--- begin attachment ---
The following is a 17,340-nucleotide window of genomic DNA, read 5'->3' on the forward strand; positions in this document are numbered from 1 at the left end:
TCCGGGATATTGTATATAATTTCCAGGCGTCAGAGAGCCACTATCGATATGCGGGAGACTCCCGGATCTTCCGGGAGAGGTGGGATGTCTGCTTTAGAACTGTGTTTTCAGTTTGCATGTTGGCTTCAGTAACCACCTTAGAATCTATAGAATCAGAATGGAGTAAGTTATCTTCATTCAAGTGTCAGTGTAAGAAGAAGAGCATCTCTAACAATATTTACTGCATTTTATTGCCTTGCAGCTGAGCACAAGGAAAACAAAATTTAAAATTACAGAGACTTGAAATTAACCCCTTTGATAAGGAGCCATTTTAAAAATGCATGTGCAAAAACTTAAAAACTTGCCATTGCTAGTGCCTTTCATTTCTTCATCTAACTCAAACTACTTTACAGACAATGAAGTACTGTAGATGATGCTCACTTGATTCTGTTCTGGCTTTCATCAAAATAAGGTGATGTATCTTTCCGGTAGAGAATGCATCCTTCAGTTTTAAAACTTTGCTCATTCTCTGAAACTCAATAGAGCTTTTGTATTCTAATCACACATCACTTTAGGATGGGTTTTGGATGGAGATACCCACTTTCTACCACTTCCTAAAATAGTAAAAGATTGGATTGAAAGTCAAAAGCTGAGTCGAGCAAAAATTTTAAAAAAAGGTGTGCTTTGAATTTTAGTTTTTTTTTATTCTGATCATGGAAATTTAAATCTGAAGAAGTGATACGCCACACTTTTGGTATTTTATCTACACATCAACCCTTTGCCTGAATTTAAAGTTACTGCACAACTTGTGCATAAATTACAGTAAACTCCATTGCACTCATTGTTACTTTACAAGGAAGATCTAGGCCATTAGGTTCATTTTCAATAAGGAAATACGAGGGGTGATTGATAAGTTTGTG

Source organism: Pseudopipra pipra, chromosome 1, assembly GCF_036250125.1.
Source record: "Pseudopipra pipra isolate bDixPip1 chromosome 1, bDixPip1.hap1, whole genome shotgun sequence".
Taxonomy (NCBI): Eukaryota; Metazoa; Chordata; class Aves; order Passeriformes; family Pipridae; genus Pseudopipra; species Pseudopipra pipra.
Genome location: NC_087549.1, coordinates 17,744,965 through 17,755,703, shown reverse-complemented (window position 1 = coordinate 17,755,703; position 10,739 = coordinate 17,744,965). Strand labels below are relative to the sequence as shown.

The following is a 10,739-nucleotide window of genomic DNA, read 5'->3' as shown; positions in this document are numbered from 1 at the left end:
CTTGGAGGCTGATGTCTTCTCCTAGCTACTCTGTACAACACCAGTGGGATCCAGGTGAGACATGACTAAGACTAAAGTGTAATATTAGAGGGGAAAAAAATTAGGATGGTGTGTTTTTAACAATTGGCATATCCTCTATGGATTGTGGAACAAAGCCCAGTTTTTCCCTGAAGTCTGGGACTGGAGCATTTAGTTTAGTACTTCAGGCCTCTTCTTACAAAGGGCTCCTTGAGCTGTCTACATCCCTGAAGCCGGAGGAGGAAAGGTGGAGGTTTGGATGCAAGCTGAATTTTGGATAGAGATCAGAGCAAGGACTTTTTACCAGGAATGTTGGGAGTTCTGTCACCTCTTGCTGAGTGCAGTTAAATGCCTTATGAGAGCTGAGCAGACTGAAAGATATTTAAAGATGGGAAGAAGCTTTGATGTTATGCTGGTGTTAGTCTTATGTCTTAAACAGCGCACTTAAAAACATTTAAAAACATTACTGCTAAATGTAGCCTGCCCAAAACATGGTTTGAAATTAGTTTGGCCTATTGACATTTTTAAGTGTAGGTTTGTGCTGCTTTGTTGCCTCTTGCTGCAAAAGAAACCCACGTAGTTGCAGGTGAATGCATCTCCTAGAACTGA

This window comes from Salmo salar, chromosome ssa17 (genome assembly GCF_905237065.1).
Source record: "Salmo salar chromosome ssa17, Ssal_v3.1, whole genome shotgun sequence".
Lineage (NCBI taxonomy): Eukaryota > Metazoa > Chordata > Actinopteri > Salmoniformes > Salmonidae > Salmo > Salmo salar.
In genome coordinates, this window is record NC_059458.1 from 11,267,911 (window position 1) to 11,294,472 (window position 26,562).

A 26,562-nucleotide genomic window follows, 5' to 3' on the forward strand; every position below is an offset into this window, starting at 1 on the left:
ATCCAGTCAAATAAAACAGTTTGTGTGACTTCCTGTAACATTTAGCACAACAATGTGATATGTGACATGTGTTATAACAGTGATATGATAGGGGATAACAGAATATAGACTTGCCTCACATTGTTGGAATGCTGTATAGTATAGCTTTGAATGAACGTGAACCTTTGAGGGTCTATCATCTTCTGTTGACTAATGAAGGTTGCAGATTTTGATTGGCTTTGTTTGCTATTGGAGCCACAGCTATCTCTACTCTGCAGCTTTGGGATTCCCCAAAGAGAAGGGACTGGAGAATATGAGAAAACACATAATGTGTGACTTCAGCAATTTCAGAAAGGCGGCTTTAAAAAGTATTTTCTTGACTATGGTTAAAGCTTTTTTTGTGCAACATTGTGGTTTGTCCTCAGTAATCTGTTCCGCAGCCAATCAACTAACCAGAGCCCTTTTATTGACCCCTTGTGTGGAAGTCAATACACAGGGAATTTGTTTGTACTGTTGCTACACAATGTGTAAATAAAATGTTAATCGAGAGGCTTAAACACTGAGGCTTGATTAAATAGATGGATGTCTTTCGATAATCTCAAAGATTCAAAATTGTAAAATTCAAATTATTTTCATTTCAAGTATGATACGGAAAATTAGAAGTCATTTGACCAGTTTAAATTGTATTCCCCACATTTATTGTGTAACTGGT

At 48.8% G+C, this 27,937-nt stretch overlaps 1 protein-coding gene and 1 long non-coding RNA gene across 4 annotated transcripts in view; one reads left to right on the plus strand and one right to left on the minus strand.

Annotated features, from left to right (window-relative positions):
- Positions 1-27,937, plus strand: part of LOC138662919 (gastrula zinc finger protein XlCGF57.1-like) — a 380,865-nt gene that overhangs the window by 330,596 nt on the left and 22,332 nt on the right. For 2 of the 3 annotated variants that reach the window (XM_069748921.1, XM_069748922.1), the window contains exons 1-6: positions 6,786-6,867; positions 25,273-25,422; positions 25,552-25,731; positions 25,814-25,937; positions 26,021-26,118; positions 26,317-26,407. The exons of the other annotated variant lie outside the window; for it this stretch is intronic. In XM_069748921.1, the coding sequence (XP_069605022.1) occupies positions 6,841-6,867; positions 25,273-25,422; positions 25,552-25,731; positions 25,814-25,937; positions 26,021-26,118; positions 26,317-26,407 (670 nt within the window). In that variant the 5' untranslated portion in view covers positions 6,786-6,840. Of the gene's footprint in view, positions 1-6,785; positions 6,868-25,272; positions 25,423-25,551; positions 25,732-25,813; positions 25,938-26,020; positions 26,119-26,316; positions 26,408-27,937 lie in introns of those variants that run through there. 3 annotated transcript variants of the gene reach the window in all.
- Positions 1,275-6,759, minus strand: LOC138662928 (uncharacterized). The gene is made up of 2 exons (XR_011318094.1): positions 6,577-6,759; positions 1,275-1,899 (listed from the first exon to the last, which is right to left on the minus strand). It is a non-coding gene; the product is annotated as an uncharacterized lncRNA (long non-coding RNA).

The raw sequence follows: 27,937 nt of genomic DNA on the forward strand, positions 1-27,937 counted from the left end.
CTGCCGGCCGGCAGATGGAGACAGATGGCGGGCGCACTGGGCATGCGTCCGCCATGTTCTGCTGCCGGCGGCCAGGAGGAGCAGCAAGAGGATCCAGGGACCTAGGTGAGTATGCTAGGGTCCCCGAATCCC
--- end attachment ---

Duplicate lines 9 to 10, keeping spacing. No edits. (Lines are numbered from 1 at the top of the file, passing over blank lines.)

This window comes from Salmo salar, chromosome ssa17 (genome assembly GCF_905237065.1).
Source record: "Salmo salar chromosome ssa17, Ssal_v3.1, whole genome shotgun sequence".